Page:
The first, which is the best known but is of limited application, consists in replacing each successive portion of the figure by another figure whose ordinate is an algebraical function of x or of x and y, and expressing the area or volume of this latter figure (exactly or approximately) in terms of the given ordinates.

In modern notation, if we denote the ordinate by y, the distance of the foot of the ordinate from the vertex (the abscissa) by x, and the latus rectum by p, these relations may be expressed as 31 2 for the hyperbola.

This implies the treatment of a plane or solid figure as being wholly comprised between two parallel lines or planes, regarded by convention as being vertical; the figure being generated by an ordinate or section moving at right angles to itself through a distance which is called the breadth of the figure.

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This ordinate will be an algebraical function of x, and we can again apply a suitable formula.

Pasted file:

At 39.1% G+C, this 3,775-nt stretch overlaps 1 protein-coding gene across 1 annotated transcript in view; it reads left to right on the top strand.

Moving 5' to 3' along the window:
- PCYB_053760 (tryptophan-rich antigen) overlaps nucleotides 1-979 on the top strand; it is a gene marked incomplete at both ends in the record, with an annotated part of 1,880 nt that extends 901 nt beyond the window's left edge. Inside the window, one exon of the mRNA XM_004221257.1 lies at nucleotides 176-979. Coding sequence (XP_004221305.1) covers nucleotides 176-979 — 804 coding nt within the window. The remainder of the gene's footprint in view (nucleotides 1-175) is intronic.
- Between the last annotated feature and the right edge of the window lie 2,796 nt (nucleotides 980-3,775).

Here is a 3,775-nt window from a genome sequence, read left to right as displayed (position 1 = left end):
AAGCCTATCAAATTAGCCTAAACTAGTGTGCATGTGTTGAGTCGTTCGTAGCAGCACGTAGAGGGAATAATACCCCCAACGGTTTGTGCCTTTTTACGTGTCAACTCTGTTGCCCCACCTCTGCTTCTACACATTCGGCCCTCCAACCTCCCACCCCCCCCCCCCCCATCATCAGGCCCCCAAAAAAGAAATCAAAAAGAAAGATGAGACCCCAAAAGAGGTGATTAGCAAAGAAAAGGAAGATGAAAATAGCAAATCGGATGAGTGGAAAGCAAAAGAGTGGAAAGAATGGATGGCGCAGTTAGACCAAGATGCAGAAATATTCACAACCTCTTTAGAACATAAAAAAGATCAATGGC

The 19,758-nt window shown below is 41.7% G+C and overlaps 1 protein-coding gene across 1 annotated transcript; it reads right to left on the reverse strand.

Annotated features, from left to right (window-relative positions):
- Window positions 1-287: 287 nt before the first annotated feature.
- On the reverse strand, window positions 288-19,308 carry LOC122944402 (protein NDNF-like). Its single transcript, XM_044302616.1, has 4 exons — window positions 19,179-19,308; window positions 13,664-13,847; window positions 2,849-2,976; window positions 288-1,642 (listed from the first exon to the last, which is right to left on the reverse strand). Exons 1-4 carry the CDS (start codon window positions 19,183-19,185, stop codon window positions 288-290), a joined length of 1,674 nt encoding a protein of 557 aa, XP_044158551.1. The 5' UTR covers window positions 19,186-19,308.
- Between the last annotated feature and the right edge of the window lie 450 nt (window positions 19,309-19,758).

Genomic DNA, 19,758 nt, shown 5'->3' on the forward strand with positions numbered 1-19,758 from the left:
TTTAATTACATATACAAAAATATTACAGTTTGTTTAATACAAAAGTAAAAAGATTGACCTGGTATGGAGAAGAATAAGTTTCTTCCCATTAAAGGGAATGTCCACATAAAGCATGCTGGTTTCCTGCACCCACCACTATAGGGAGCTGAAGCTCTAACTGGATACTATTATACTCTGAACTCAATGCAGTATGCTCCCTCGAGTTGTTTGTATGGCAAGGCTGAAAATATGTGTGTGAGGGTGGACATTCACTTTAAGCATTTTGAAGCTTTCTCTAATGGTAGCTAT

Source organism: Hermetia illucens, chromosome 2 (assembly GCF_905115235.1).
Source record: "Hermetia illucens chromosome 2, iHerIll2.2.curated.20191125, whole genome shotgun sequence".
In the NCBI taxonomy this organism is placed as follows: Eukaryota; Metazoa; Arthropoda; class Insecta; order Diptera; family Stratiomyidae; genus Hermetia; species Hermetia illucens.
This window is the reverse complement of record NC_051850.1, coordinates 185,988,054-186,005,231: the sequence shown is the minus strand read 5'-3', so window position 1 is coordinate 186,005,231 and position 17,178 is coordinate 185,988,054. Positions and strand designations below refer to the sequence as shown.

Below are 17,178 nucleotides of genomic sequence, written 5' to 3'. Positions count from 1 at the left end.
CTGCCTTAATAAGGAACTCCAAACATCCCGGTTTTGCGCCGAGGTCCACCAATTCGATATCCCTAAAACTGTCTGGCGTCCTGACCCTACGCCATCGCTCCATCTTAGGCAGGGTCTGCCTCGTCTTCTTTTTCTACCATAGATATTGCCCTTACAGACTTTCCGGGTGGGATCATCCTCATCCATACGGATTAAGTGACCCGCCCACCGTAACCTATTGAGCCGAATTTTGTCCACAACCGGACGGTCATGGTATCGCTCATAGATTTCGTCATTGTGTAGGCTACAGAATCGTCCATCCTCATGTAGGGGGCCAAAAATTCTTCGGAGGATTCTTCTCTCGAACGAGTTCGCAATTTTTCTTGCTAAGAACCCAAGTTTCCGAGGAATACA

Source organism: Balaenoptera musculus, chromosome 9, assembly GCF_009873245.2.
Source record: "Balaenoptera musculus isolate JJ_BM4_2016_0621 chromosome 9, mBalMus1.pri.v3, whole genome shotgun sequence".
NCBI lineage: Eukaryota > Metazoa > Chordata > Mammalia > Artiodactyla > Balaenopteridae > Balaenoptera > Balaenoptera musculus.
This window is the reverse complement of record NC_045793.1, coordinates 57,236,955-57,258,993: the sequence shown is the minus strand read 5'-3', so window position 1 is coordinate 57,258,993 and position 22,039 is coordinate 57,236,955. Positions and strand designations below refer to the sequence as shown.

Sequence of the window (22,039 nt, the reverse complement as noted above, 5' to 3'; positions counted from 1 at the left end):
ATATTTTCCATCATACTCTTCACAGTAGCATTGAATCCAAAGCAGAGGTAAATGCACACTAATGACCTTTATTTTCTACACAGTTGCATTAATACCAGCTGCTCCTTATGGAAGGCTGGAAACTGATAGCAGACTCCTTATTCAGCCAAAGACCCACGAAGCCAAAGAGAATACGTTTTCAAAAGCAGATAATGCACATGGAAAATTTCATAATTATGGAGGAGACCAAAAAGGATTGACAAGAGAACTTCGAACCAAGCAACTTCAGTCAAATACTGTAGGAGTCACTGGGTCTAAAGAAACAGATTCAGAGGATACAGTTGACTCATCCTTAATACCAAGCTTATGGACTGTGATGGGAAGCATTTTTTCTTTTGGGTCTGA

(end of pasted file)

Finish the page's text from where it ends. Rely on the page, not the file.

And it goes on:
If now we wish to represent the variations in some property, such as fusibility, we determine the freezing-points of a number of alloys distributed fairly uniformly over the area of the triangle, and, at each point corresponding to an alloy, we erect an ordinate at right angles to the plane of the paper and proportional in length to the freezing temperature of that alloy.

The conics are distinguished by the ratio between the latus rectum (which was originally called the latus erectum, and now often referred to as the parameter) and the segment of the ordinate intercepted between the diameter and the line joining the second vertex with the extremity of the latus rectum.

The ordinate of the curve changes sign as we pass through a node, so that successive sections are moving always in opposite directions and have opposite displacements.

Similarly, analytical plane geometry deals with the curve described by a point moving in a particular way, while analytical plane mensuration deals with the figure generated by an ordinate moving so that its length varies in a particular manner depending on its position.

The area is half the sum of the products obtained by, multiplying each ordinate by the distance between the two adjacent ordinates.

If, as is usually the case, the ordinate throughout each strip of the trapezette can be expressed approximately as an algebraical function of the abscissa, the application of the integral calculus gives the area of the figure.